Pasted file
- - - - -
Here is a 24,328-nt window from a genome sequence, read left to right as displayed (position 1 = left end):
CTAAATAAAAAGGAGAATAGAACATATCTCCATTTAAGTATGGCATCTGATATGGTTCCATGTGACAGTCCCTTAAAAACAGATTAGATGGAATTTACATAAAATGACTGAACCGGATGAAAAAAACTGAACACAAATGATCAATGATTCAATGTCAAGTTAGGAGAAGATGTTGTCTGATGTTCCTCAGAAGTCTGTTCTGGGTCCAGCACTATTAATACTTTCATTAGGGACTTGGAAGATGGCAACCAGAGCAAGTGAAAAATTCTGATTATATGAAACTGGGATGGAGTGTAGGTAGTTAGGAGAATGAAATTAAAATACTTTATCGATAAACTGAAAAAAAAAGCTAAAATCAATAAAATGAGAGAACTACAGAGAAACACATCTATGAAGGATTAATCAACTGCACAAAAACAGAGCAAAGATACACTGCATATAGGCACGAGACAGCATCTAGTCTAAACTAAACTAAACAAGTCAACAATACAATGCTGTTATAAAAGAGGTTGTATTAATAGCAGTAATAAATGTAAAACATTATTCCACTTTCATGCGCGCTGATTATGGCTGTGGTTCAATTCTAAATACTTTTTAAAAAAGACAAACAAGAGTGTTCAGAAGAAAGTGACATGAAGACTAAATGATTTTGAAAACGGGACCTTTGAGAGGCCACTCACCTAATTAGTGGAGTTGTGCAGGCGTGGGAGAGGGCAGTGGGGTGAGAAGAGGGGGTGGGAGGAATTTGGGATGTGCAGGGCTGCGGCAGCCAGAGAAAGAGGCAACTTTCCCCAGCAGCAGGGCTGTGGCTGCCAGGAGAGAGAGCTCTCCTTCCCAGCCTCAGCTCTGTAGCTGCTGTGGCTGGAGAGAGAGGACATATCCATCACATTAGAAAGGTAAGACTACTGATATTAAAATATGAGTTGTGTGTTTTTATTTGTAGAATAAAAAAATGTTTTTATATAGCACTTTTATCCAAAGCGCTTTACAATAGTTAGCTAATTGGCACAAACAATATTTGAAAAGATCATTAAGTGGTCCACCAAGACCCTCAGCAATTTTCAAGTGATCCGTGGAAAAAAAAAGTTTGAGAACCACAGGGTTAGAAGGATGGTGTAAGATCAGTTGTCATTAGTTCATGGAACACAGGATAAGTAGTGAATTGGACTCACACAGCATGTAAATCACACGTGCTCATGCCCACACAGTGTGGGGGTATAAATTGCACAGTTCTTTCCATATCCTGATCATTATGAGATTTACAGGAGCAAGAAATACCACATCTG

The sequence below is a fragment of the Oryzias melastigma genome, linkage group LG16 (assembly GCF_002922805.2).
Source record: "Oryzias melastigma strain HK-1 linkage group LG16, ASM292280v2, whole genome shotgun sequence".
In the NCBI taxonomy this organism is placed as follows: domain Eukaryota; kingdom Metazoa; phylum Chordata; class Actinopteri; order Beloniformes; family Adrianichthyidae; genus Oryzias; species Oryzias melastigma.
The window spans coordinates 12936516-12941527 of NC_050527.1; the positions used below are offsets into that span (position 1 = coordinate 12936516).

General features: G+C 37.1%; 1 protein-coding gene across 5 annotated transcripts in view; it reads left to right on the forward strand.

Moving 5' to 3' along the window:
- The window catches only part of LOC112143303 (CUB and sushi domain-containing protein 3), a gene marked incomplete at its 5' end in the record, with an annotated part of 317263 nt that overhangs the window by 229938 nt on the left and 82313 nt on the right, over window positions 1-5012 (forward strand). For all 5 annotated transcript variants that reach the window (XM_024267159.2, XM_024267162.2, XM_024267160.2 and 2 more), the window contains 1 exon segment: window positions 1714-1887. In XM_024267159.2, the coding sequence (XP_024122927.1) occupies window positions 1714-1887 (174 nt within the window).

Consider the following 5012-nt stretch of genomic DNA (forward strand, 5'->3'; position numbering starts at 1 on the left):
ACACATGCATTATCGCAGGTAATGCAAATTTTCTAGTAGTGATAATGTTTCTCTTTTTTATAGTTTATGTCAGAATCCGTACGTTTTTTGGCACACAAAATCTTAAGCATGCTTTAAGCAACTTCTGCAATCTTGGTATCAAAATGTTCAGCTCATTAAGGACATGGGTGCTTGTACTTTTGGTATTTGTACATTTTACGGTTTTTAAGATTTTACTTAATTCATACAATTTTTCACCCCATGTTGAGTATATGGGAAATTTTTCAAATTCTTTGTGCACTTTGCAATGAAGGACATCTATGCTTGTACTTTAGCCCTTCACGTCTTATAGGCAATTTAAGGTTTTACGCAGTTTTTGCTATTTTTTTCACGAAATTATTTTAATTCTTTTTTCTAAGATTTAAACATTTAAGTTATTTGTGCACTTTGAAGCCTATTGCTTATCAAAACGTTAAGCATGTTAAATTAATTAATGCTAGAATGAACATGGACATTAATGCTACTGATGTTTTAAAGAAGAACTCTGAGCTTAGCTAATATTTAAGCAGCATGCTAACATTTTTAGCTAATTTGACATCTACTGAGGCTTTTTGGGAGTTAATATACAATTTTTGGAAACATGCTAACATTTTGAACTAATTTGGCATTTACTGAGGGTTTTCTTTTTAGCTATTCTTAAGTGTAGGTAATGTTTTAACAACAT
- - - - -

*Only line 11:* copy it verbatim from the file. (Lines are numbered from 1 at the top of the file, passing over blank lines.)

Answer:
ACACATGCATTATCGCAGGTAATGCAAATTTTCTAGTAGTGATAATGTTTCTCTTTTTTATAGTTTATGTCAGAATCCGTACGTTTTTTGGCACACAAAATCTTAAGCATGCTTTAAGCAACTTCTGCAATCTTGGTATCAAAATGTTCAGCTCATTAAGGACATGGGTGCTTGTACTTTTGGTATTTGTACATTTTACGGTTTTTAAGATTTTACTTAATTCATACAATTTTTCACCCCATGTTGAGTATATGGGAAATTTTTCAAATTCTTTGTGCACTTTGCAATGAAGGACATCTATGCTTGTACTTTAGCCCTTCACGTCTTATAGGCAATTTAAGGTTTTACGCAGTTTTTGCTATTTTTTTCACGAAATTATTTTAATTCTTTTTTCTAAGATTTAAACATTTAAGTTATTTGTGCACTTTGAAGCCTATTGCTTATCAAAACGTTAAGCATGTTAAATTAATTAATGCTAGAATGAACATGGACATTAATGCTACTGATGTTTTAAAGAAGAACTCTGAGCTTAGCTAATATTTAAGCAGCATGCTAACATTTTTAGCTAATTTGACATCTACTGAGGCTTTTTGGGAGTTAATATACAATTTTTGGAAACATGCTAACATTTTGAACTAATTTGGCATTTACTGAGGGTTTTCTTTTTAGCTATTCTTAAGTGTAGGTAATGTTTTAACAACAT